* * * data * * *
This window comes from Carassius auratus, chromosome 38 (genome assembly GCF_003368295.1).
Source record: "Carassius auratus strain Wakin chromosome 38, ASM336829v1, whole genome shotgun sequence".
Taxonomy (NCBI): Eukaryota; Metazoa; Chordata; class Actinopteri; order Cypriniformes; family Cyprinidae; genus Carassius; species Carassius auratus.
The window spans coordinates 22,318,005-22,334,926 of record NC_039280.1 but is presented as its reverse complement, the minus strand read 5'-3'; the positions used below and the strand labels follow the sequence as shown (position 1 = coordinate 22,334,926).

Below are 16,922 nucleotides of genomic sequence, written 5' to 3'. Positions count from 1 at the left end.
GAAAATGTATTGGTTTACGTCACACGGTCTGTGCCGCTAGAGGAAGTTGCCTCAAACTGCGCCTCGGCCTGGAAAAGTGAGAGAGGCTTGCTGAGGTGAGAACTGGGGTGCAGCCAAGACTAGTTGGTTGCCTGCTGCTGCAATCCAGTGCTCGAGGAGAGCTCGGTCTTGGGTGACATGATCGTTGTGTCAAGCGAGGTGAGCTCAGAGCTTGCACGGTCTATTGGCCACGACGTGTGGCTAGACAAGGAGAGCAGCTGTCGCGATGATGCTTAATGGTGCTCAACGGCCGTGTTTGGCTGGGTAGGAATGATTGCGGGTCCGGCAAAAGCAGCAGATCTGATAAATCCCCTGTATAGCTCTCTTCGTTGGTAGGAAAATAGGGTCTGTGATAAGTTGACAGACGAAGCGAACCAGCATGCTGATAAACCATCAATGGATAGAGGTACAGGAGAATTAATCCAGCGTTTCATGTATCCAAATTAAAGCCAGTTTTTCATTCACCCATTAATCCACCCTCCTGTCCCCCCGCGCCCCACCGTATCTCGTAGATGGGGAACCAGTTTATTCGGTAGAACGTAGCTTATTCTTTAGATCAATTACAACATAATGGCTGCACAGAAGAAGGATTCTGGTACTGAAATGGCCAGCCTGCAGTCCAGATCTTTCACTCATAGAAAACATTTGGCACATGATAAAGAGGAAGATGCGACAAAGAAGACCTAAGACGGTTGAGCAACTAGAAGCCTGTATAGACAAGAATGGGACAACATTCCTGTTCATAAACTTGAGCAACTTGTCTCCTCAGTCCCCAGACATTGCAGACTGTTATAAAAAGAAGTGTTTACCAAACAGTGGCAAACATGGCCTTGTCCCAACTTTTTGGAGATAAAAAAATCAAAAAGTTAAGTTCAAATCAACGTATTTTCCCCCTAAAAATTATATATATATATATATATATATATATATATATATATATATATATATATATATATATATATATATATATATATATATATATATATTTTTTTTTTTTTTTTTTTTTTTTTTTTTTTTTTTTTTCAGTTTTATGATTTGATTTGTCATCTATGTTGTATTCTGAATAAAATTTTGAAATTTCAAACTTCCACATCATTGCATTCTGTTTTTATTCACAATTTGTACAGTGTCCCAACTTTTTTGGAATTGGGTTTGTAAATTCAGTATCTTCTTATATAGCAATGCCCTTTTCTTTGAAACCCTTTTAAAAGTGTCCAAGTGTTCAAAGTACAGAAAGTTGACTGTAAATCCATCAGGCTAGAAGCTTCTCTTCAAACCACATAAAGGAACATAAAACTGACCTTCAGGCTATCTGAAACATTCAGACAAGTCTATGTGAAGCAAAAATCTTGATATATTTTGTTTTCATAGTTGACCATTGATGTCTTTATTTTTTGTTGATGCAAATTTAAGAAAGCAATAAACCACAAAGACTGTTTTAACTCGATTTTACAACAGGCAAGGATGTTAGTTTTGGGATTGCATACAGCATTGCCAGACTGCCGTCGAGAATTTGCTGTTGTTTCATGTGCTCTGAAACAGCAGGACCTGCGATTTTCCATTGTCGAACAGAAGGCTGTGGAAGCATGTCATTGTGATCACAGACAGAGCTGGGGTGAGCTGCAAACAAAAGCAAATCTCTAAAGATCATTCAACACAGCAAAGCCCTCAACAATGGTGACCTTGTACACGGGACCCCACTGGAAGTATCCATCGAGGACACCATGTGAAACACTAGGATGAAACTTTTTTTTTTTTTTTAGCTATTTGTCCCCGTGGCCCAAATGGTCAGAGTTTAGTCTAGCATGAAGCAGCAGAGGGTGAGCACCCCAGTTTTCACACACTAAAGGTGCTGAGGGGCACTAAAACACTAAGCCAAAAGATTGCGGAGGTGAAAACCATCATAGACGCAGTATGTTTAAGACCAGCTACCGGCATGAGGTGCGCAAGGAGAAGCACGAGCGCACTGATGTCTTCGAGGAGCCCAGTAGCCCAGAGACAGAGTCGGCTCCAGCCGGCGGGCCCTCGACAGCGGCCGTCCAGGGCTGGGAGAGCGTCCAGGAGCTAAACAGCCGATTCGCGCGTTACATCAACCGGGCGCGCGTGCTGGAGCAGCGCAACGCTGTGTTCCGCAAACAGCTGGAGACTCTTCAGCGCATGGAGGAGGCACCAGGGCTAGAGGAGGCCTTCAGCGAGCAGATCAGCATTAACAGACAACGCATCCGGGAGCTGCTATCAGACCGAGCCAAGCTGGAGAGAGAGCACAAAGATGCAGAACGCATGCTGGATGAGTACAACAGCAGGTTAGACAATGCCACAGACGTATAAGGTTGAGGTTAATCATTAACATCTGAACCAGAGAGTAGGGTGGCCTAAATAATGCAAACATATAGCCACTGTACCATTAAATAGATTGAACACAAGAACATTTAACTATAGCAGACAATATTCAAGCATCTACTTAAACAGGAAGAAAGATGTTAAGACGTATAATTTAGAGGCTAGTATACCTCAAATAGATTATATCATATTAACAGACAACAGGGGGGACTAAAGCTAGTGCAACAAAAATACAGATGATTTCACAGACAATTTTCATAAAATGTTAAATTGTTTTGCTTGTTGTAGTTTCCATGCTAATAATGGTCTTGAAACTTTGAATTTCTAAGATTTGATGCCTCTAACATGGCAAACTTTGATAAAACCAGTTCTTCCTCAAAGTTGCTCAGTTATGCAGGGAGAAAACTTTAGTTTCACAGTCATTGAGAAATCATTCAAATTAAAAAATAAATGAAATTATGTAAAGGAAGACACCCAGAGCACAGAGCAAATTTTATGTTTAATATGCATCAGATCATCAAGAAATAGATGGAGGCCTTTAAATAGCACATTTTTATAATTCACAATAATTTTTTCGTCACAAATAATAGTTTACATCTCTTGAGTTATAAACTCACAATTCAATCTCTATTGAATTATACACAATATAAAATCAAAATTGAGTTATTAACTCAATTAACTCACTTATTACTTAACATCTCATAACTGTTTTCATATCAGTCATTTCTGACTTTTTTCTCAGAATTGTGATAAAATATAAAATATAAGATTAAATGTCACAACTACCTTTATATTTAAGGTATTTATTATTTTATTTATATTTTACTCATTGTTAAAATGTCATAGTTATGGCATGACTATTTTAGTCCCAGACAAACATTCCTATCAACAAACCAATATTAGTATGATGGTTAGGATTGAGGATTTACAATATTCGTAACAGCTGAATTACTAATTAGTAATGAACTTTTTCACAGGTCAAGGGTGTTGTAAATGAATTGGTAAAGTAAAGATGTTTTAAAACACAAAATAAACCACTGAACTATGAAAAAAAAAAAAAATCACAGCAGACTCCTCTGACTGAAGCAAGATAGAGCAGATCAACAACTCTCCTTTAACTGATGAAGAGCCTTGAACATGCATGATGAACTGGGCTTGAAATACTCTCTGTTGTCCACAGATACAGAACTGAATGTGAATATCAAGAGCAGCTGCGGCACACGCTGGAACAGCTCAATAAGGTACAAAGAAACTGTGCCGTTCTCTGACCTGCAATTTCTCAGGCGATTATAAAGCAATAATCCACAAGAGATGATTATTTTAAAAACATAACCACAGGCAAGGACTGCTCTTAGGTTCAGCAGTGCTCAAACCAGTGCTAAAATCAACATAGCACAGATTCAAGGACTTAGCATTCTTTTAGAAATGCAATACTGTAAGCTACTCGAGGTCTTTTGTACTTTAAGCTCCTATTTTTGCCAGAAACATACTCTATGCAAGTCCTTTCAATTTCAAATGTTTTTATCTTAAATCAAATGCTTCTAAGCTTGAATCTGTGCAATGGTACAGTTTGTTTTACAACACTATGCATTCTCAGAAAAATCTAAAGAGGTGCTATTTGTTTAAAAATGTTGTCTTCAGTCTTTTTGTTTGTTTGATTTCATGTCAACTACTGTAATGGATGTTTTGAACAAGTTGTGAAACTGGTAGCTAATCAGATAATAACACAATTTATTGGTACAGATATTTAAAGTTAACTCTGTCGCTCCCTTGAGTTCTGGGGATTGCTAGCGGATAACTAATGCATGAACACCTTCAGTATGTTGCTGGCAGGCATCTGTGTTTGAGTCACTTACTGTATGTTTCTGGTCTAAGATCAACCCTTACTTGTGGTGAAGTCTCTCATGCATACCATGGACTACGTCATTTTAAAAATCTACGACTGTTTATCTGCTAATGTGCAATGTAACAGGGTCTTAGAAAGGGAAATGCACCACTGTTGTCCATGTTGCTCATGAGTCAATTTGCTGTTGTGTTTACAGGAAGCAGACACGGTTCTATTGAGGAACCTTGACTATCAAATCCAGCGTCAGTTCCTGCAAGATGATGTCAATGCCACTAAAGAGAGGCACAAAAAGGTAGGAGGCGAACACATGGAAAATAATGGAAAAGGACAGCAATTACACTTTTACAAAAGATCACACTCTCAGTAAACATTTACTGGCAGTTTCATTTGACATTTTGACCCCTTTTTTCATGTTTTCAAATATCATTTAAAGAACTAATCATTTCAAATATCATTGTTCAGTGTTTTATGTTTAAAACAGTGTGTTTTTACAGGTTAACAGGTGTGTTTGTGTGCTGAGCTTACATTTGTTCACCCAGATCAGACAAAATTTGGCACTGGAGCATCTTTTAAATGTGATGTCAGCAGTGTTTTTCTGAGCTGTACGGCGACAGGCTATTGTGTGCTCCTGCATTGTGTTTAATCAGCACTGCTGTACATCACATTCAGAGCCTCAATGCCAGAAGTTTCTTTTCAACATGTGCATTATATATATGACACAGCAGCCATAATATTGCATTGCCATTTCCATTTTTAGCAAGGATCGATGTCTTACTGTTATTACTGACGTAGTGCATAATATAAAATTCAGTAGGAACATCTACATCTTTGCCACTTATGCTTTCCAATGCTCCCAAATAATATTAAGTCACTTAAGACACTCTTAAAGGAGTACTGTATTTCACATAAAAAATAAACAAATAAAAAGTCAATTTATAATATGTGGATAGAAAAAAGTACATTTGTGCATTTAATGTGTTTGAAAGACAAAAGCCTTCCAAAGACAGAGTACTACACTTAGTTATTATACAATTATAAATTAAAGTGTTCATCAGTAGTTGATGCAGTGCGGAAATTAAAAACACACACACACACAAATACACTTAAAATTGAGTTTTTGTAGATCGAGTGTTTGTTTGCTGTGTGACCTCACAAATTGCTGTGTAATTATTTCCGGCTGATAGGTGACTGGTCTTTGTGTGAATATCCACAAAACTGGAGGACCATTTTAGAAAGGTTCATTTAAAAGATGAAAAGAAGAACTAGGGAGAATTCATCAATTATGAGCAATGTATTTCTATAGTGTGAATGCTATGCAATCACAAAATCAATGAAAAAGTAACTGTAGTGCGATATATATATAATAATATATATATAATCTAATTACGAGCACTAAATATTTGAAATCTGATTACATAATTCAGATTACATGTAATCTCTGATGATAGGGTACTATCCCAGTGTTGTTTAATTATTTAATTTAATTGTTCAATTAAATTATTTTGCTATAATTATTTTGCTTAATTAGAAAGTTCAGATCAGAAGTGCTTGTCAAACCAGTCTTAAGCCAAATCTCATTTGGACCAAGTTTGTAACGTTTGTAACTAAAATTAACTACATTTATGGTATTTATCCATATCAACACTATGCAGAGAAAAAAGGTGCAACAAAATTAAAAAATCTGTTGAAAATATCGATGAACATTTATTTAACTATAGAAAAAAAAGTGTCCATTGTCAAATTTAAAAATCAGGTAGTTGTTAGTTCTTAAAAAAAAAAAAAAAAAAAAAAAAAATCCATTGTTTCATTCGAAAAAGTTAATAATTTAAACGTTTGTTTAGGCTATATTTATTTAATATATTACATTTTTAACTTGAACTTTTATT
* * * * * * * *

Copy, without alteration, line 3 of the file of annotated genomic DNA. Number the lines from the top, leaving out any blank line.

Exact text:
Taxonomy (NCBI): Eukaryota; Metazoa; Chordata; class Actinopteri; order Cypriniformes; family Cyprinidae; genus Carassius; species Carassius auratus.